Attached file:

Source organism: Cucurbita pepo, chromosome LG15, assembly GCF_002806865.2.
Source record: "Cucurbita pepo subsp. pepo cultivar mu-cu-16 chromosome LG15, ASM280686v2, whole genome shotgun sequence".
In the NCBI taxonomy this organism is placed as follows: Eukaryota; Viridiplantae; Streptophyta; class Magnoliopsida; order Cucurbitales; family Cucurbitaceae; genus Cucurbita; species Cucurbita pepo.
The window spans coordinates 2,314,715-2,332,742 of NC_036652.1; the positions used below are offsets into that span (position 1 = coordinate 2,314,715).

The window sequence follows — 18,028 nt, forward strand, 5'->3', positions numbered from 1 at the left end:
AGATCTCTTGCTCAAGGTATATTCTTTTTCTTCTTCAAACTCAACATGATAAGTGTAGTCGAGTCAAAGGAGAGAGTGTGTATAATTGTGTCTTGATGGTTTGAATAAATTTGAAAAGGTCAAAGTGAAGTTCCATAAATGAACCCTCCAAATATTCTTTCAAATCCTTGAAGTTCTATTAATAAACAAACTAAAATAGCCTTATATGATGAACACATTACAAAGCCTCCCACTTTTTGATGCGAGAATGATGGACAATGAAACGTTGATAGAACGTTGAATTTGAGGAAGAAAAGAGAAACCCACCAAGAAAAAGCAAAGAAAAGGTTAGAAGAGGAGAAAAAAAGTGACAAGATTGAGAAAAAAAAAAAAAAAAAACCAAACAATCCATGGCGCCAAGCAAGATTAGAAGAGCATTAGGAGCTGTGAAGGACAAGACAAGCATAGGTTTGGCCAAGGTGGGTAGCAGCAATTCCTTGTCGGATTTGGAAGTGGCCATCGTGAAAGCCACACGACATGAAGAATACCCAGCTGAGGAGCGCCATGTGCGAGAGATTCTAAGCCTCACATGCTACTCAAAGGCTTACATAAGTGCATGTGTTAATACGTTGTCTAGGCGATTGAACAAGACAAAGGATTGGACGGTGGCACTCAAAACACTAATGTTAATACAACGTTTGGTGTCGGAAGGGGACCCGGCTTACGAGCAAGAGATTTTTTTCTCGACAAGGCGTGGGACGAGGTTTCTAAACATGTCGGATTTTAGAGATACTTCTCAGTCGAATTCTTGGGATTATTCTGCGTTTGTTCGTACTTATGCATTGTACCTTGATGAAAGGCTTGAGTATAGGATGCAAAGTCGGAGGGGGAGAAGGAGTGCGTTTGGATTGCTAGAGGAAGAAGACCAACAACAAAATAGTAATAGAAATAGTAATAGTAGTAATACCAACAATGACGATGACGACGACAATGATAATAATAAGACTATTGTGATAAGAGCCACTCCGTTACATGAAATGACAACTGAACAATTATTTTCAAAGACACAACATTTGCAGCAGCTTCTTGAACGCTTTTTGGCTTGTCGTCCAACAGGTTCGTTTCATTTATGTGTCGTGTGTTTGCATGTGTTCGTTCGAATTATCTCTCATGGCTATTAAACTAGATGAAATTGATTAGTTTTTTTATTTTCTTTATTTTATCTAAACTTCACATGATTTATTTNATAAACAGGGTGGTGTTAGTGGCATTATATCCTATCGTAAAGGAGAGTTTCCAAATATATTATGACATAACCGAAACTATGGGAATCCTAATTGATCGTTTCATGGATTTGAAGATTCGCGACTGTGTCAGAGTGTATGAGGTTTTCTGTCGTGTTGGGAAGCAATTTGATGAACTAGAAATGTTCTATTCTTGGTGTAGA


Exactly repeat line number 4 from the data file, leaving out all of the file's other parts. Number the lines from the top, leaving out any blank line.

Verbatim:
The window spans coordinates 2,314,715-2,332,742 of NC_036652.1; the positions used below are offsets into that span (position 1 = coordinate 2,314,715).